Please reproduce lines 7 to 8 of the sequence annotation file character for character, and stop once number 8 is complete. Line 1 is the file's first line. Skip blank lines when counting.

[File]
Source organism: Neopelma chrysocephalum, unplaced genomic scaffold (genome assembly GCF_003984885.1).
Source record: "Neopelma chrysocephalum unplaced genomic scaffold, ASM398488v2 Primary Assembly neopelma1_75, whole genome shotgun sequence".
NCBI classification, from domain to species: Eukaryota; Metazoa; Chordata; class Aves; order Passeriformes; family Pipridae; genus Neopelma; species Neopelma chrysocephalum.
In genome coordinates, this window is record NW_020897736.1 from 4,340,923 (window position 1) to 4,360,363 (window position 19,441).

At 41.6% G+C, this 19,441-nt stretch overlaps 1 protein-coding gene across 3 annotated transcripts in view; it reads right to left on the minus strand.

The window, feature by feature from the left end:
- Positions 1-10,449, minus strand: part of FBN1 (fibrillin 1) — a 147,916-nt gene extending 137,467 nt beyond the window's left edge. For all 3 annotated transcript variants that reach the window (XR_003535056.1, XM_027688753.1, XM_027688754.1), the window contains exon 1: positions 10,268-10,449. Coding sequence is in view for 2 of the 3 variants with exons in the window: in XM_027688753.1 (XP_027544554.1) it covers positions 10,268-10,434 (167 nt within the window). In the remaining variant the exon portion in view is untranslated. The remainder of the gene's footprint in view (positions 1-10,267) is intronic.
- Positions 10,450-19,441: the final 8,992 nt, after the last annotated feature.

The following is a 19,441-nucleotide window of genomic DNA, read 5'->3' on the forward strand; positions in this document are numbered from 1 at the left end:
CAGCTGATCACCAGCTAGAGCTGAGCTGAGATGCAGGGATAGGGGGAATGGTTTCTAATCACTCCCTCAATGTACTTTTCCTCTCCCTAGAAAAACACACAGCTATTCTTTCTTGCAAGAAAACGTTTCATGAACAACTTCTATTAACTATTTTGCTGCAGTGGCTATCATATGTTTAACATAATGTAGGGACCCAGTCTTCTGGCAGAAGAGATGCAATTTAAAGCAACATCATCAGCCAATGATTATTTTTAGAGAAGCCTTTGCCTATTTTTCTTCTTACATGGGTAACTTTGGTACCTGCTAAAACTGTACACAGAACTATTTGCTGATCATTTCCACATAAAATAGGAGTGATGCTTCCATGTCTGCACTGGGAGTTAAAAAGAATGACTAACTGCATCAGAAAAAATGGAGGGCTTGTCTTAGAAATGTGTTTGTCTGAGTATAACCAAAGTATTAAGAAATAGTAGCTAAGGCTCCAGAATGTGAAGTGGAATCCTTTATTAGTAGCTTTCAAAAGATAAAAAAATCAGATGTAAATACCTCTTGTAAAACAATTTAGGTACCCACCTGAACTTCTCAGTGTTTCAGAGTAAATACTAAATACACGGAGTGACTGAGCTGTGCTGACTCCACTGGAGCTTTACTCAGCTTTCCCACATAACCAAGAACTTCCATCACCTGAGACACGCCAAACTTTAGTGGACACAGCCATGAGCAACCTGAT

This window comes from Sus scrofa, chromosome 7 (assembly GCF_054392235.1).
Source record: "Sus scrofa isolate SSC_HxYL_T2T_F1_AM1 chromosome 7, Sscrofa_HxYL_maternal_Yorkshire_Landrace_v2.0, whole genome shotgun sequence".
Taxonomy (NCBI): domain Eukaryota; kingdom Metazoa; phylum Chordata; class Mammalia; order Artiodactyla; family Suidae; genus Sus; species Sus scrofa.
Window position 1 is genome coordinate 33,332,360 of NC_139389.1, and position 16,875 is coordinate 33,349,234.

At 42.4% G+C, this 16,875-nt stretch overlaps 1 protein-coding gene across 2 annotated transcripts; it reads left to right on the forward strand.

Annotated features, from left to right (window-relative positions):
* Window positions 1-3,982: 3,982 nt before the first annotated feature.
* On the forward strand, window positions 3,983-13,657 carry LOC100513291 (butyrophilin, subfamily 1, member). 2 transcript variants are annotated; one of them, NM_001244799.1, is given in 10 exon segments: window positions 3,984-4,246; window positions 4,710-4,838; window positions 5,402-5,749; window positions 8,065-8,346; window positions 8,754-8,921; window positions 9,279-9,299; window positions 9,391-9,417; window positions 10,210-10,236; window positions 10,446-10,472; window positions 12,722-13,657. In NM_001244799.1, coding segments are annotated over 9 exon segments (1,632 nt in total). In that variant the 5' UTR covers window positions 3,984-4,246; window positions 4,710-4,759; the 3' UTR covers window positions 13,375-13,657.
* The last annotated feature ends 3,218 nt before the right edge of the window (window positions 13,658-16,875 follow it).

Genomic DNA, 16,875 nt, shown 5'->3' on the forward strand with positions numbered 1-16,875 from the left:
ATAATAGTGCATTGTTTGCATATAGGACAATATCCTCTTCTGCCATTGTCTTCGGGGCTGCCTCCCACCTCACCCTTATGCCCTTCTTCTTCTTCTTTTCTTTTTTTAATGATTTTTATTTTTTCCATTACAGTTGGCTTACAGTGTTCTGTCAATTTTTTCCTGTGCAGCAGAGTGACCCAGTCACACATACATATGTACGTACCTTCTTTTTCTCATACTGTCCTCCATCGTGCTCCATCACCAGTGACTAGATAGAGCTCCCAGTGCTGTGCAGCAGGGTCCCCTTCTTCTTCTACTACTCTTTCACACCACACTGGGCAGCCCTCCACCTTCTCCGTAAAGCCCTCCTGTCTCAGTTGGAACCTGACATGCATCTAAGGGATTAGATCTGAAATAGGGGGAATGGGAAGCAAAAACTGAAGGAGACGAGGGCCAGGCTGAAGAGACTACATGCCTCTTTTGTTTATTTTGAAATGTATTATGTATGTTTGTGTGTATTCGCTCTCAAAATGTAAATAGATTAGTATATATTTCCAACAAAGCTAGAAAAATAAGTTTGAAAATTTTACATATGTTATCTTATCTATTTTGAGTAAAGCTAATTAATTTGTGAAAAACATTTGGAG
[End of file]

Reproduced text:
- Positions 1-10,449, minus strand: part of FBN1 (fibrillin 1) — a 147,916-nt gene extending 137,467 nt beyond the window's left edge. For all 3 annotated transcript variants that reach the window (XR_003535056.1, XM_027688753.1, XM_027688754.1), the window contains exon 1: positions 10,268-10,449. Coding sequence is in view for 2 of the 3 variants with exons in the window: in XM_027688753.1 (XP_027544554.1) it covers positions 10,268-10,434 (167 nt within the window). In the remaining variant the exon portion in view is untranslated. The remainder of the gene's footprint in view (positions 1-10,267) is intronic.
- Positions 10,450-19,441: the final 8,992 nt, after the last annotated feature.